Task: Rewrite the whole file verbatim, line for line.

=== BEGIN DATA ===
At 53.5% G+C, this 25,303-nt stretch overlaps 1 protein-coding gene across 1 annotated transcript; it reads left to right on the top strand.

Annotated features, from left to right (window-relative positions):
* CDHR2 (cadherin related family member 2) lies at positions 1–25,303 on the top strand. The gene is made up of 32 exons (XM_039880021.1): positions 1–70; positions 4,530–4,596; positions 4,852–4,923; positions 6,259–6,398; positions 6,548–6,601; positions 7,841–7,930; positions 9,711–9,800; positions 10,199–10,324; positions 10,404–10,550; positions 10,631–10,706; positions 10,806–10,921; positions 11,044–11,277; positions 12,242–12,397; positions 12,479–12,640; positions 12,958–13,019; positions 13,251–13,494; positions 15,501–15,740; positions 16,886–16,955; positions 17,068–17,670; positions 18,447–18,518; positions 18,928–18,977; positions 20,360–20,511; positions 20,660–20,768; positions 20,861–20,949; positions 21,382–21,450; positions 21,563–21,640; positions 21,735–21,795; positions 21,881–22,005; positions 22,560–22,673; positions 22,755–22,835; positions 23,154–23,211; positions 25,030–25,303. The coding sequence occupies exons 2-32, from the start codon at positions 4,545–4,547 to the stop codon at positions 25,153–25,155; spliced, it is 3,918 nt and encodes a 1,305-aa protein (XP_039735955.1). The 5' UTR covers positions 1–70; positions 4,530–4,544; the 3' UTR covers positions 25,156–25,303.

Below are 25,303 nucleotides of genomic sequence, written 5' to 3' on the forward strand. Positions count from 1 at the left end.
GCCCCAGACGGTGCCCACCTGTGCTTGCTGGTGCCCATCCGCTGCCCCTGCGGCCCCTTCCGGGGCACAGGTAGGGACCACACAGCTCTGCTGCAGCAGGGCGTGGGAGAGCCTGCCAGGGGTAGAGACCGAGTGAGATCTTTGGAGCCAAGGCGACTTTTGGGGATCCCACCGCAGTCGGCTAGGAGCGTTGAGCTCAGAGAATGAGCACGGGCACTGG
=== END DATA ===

At 53.5% G+C, this 25,303-nt stretch overlaps 1 protein-coding gene across 1 annotated transcript; it reads left to right on the top strand.

Annotated features, from left to right (window-relative positions):
* CDHR2 (cadherin related family member 2) lies at positions 1–25,303 on the top strand. The gene is made up of 32 exons (XM_039880021.1): positions 1–70; positions 4,530–4,596; positions 4,852–4,923; positions 6,259–6,398; positions 6,548–6,601; positions 7,841–7,930; positions 9,711–9,800; positions 10,199–10,324; positions 10,404–10,550; positions 10,631–10,706; positions 10,806–10,921; positions 11,044–11,277; positions 12,242–12,397; positions 12,479–12,640; positions 12,958–13,019; positions 13,251–13,494; positions 15,501–15,740; positions 16,886–16,955; positions 17,068–17,670; positions 18,447–18,518; positions 18,928–18,977; positions 20,360–20,511; positions 20,660–20,768; positions 20,861–20,949; positions 21,382–21,450; positions 21,563–21,640; positions 21,735–21,795; positions 21,881–22,005; positions 22,560–22,673; positions 22,755–22,835; positions 23,154–23,211; positions 25,030–25,303. The coding sequence occupies exons 2-32, from the start codon at positions 4,545–4,547 to the stop codon at positions 25,153–25,155; spliced, it is 3,918 nt and encodes a 1,305-aa protein (XP_039735955.1). The 5' UTR covers positions 1–70; positions 4,530–4,544; the 3' UTR covers positions 25,156–25,303.

Below are 25,303 nucleotides of genomic sequence, written 5' to 3' on the forward strand. Positions count from 1 at the left end.
GCCCCAGACGGTGCCCACCTGTGCTTGCTGGTGCCCATCCGCTGCCCCTGCGGCCCCTTCCGGGGCACAGGTAGGGACCACACAGCTCTGCTGCAGCAGGGCGTGGGAGAGCCTGCCAGGGGTAGAGACCGAGTGAGATCTTTGGAGCCAAGGCGACTTTTGGGGATCCCACCGCAGTCGGCTAGGAGCGTTGAGCTCAGAGAATGAGCACGGGCACTGG